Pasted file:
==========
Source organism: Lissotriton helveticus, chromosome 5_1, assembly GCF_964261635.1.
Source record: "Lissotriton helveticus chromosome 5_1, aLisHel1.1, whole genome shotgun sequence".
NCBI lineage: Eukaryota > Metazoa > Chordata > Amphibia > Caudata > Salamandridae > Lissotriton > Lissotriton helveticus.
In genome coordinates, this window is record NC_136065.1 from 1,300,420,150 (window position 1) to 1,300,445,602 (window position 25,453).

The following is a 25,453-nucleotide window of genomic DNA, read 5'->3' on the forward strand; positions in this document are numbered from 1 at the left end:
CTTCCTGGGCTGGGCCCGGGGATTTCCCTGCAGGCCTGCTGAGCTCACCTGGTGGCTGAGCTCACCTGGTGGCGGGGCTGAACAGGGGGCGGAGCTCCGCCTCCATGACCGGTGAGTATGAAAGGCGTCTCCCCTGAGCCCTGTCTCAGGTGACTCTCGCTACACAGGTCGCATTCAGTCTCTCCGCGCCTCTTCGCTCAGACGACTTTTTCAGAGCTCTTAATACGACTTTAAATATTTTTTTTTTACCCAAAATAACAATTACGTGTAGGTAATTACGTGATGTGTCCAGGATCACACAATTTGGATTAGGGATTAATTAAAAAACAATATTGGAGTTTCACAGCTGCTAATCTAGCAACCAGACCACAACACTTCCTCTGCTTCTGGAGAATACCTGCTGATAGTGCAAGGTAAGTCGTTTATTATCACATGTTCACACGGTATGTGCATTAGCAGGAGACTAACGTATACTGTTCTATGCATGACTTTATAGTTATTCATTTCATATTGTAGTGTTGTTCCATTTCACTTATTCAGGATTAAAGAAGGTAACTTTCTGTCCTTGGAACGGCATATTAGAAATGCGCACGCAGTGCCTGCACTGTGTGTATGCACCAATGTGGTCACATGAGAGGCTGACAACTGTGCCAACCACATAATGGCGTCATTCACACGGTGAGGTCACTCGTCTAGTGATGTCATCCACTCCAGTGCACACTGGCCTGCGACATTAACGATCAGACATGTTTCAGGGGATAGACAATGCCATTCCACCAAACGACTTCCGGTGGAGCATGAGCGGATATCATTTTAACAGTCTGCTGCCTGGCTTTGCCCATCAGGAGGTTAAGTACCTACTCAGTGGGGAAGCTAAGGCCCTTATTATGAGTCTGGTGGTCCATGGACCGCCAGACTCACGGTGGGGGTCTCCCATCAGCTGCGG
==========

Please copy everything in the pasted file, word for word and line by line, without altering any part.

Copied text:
Source organism: Lissotriton helveticus, chromosome 5_1, assembly GCF_964261635.1.
Source record: "Lissotriton helveticus chromosome 5_1, aLisHel1.1, whole genome shotgun sequence".
NCBI lineage: Eukaryota > Metazoa > Chordata > Amphibia > Caudata > Salamandridae > Lissotriton > Lissotriton helveticus.
In genome coordinates, this window is record NC_136065.1 from 1,300,420,150 (window position 1) to 1,300,445,602 (window position 25,453).

The following is a 25,453-nucleotide window of genomic DNA, read 5'->3' on the forward strand; positions in this document are numbered from 1 at the left end:
CTTCCTGGGCTGGGCCCGGGGATTTCCCTGCAGGCCTGCTGAGCTCACCTGGTGGCTGAGCTCACCTGGTGGCGGGGCTGAACAGGGGGCGGAGCTCCGCCTCCATGACCGGTGAGTATGAAAGGCGTCTCCCCTGAGCCCTGTCTCAGGTGACTCTCGCTACACAGGTCGCATTCAGTCTCTCCGCGCCTCTTCGCTCAGACGACTTTTTCAGAGCTCTTAATACGACTTTAAATATTTTTTTTTTACCCAAAATAACAATTACGTGTAGGTAATTACGTGATGTGTCCAGGATCACACAATTTGGATTAGGGATTAATTAAAAAACAATATTGGAGTTTCACAGCTGCTAATCTAGCAACCAGACCACAACACTTCCTCTGCTTCTGGAGAATACCTGCTGATAGTGCAAGGTAAGTCGTTTATTATCACATGTTCACACGGTATGTGCATTAGCAGGAGACTAACGTATACTGTTCTATGCATGACTTTATAGTTATTCATTTCATATTGTAGTGTTGTTCCATTTCACTTATTCAGGATTAAAGAAGGTAACTTTCTGTCCTTGGAACGGCATATTAGAAATGCGCACGCAGTGCCTGCACTGTGTGTATGCACCAATGTGGTCACATGAGAGGCTGACAACTGTGCCAACCACATAATGGCGTCATTCACACGGTGAGGTCACTCGTCTAGTGATGTCATCCACTCCAGTGCACACTGGCCTGCGACATTAACGATCAGACATGTTTCAGGGGATAGACAATGCCATTCCACCAAACGACTTCCGGTGGAGCATGAGCGGATATCATTTTAACAGTCTGCTGCCTGGCTTTGCCCATCAGGAGGTTAAGTACCTACTCAGTGGGGAAGCTAAGGCCCTTATTATGAGTCTGGTGGTCCATGGACCGCCAGACTCACGGTGGGGGTCTCCCATCAGCTGCGG